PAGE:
African nations consider yuan as possible currency backup
Johannesburg — The Chinese yuan has fallen under the spotlight once again as 17 top central banks and government officials from 14 nations in Eastern and Southern Africa are meeting to discuss the possibilities of adopting the Chinese Renminbi (RMB) as part of a reserve currency management initiative by central banks in the region.
The idea emerged at the 2018 MEFMI Forum for Eastern and Southern African permanent secretaries of the Ministry of Finance and deputy governors of central banks in Harare.
MEFMI is a regional institute with 14 member countries: Angola, Botswana, Burundi, Kenya, Lesotho, Malawi, Mozambique, Namibia, Rwanda, Swaziland, Tanzania, Uganda, Zambia and Zimbabwe.
As Africa grapples with huge debt and has been unable to increase its portfolio investments, adopting the yuan as a reserve currency may help develop their economy.
With the theme, “Trends in Sovereign Reserve Management,” so far opinions at the forum have been positive.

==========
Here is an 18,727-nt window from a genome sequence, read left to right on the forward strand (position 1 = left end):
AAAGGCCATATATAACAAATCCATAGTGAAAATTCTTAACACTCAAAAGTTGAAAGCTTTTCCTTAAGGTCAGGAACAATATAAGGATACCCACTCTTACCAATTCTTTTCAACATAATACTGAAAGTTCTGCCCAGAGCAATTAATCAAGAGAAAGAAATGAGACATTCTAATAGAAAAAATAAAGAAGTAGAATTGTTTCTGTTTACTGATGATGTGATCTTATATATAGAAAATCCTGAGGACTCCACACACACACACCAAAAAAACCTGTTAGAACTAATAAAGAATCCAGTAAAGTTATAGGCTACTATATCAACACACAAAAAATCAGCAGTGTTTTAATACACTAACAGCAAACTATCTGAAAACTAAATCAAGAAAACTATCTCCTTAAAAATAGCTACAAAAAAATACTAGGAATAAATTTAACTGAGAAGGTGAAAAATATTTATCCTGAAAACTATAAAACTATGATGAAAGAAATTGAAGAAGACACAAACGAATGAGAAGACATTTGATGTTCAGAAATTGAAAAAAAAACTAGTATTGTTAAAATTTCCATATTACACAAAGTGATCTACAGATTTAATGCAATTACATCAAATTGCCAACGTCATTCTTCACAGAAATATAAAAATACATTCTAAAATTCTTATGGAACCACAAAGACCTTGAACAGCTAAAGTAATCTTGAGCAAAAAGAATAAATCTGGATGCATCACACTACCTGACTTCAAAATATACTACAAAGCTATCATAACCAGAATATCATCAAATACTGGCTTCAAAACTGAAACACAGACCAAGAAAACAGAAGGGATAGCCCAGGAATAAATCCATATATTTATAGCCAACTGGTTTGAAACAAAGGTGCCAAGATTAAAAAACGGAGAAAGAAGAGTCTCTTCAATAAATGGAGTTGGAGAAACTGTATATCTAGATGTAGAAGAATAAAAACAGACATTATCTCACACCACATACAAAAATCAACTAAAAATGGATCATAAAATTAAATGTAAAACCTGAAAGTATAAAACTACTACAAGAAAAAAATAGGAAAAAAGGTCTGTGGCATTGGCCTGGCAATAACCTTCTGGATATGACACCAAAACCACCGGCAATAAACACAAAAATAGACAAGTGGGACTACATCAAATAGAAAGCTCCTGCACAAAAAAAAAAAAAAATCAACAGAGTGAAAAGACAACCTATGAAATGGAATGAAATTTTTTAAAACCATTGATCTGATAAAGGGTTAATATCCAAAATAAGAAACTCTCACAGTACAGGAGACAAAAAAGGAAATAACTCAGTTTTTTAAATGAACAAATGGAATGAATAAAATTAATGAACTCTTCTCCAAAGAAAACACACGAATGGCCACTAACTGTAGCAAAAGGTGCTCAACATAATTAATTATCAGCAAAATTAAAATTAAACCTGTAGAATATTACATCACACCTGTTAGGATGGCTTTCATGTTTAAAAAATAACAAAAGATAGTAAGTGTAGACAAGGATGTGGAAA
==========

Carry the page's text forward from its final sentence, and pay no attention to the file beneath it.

“Regional economies will find financial benefits from new currency reserve management systems,” said MEFMI Executive Director Dr. Caleb Fundanga.
Dr. Khukupile Mlambo, a representative with the Reserve Bank of Zimbabwe felt that embracing the RMB could safeguard regional financial stability and said, “The reserve currency management is critical if we want to enhance currency management, so we should focus on how we can unlock trade value in the future.”
Ritesh Anand, vice CEO of Crown Agents Investment Management said they are grappling with the challenges they face on most occasions as a result of failure to pay debts.
“The rise of the RMB in the special drawing rights (SDR) basket of currencies should enable economies to repay multilateral debts using the Asian nation’s currency,” Anand explained.
Since the International Monetary Fund (IMF) added the renminbi to the list of the Special Drawing Rights basket, global banks are replacing their currency reserves with the yuan.
Last year, the European Central Bank converted €500 million worth of its US dollar reserves into the Chinese currency. This year, Nigeria signed a currency swap worth $2.4 billion with China in March, allowing companies to avoid the difficulty of dealing in dollars while doing business in China and vice-versa.
And on Tuesday, Quartz media released a report and said, “There is growing momentum to adopt China’s yuan as a reserve currency in Africa.”
(Source_title：African nations consider yuan as possible currency backup)